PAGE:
Moorin Babawale is the Spiritual Care Lead at Havens Hospices, part of our Wellbeing Team, providing professional spiritual care to our patients, families, carers, staff and volunteers.
She says, “I haven’t always been a chaplain, it wasn’t until later on in my life. There was a time in my personal life when I went through a lot and was in hospital. My family were broken, and the chaplains at the hospital were the only ones that could help me. They came into my room and talked to me. They gave me the time the nurses couldn’t and were there with me in that moment. I wanted to give back to the profession that helped me, so that’s why I decided to become a chaplain.
“I became a minister in 2009 after studying for a degree in pastoral care and eschatology. Then a few years ago, I completed a postgraduate degree in Health Care Chaplaincy at London South Bank University with Guys and St Thomas’s Foundation Trust.
“Since then, I’ve worked in a hospice and a number of hospitals, each helping me expand my experience with patients, staff and teams and my knowledge of the healthcare industry.
“My role at Havens Hospices is to be there for the spiritual needs of patients, families, carers, colleagues and volunteers. To be a presence in the organisation that people can reach out and speak to. I give them the gift of time to talk about whatever they want. Being a Minister, I can also offer blessing, absolution, and prayers at the end of life and after death if they wish.
“Sometimes, people keep things back from nurses or loved ones, but they open up to me. It’s really important that I’m there to listen to them and bring the presence of whatever their spirituality is.
“I have many lovely memories, but the moments I cherish the most are meeting and talking with patients and families. Especially when they start the conversation feeling lost and scared, but by the end, their spirits are lifted, and they feel better.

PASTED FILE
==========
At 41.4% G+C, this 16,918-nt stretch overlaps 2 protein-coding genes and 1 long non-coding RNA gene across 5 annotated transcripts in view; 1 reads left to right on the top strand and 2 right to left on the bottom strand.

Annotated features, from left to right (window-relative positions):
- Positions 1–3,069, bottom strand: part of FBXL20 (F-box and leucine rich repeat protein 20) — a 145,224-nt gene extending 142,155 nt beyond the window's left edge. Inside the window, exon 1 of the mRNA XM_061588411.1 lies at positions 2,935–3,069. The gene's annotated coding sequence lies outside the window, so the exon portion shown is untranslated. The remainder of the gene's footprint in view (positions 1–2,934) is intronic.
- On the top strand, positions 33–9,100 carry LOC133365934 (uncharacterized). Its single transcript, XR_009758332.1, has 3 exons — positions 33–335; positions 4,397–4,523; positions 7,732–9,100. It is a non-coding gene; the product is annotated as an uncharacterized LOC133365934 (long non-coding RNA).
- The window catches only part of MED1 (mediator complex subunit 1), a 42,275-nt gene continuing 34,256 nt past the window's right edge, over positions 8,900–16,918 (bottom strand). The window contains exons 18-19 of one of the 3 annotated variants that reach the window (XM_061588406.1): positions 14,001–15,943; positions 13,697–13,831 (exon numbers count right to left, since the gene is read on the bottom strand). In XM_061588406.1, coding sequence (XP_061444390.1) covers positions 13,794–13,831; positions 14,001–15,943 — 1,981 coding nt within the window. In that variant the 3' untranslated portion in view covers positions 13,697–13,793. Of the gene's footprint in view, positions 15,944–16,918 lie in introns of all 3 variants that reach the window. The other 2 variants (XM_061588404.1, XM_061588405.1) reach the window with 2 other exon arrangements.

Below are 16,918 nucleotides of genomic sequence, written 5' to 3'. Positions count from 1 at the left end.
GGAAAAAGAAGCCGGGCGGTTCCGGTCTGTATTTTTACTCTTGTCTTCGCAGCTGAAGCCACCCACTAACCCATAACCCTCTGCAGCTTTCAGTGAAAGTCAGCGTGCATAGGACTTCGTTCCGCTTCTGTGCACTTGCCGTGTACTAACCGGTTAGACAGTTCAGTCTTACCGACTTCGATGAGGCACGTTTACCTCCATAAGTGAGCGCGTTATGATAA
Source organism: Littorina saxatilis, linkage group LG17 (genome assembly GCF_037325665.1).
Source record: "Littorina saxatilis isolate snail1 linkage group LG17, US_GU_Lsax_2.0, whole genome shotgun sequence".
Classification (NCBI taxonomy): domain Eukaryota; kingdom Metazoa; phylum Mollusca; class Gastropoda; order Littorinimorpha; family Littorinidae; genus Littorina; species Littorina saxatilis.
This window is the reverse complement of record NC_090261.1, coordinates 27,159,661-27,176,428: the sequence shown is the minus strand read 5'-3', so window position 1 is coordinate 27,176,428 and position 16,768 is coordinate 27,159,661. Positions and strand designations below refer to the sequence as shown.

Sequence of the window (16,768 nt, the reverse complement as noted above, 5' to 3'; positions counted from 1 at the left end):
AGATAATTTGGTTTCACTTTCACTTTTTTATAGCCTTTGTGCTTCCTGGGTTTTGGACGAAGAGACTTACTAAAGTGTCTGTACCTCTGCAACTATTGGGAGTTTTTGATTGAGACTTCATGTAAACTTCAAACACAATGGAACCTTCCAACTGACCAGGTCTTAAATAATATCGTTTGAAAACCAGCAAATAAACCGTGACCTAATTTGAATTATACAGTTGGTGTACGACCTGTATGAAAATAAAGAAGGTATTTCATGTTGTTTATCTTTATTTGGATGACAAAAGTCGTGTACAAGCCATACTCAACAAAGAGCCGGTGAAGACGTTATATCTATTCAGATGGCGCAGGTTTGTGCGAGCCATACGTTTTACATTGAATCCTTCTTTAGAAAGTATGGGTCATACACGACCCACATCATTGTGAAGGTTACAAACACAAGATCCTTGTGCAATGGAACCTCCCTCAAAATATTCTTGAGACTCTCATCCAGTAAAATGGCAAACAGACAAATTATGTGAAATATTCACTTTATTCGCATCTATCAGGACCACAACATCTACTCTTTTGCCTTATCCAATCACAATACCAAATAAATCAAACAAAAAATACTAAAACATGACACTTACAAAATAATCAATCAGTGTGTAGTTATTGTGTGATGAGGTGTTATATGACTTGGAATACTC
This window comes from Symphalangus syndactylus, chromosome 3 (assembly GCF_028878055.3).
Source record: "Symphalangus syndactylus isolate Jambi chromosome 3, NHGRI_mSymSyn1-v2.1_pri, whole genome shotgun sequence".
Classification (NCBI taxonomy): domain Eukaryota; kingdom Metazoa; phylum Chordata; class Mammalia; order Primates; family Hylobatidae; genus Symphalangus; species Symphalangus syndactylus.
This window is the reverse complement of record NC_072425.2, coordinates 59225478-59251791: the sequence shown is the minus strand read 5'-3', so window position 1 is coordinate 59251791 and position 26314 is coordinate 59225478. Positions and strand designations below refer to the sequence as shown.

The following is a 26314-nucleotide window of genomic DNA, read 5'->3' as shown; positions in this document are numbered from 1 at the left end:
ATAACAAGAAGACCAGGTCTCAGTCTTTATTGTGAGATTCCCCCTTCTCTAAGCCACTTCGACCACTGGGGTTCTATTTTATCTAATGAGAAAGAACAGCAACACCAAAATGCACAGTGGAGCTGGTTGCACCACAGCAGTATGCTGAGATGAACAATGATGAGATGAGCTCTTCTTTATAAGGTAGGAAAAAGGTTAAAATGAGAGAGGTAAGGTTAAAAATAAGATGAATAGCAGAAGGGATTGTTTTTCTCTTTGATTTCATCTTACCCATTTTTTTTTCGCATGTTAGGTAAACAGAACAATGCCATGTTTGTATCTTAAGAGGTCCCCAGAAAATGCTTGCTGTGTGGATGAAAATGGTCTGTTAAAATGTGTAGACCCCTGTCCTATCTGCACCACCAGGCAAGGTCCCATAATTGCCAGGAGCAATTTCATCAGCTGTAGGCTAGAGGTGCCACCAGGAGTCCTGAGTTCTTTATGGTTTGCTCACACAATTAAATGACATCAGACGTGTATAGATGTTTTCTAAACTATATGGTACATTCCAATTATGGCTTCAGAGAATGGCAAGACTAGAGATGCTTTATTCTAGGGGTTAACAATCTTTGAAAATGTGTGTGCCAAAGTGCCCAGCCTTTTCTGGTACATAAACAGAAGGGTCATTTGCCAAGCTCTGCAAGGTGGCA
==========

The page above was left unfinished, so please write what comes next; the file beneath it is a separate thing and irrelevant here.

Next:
“One patient loved to play the flute and wanted someone to sing them a song, so I sang for them, and they were so happy. Another patient wished for me to learn an original piece of theirs so I could sing it back to them, which I was more than happy to do. I also found a restaurant to make a Nigerian dish for someone that hadn’t had it for decades, and I delivered it to them on the In-patient Unit at Fair Havens.
“Every so often, people feel hesitant to talk to me, but spiritual care is not just about religion. It’s about doing whatever you can to give them peace, making the most unbearable time as bearable as possible.”
“The main role of a chaplain is to spend time with people and provide them with what they need at that moment. Whether that’s joining in with craft activities, making tea or just chatting and laughing about day-to-day life.
“I aim to bring spiritual care to the forefront and ensure everyone knows they are welcome at the hospice. I want us to reflect the diversity in our local community, all cultures, religions and those with no particular religion or faith.”
Our Wellbeing Team supports patients and families across all our hospice services, ensuring their emotional, social, spiritual and psychological needs are at the centre of their care. Discover more about the support we can offer.
Published 25th October 2022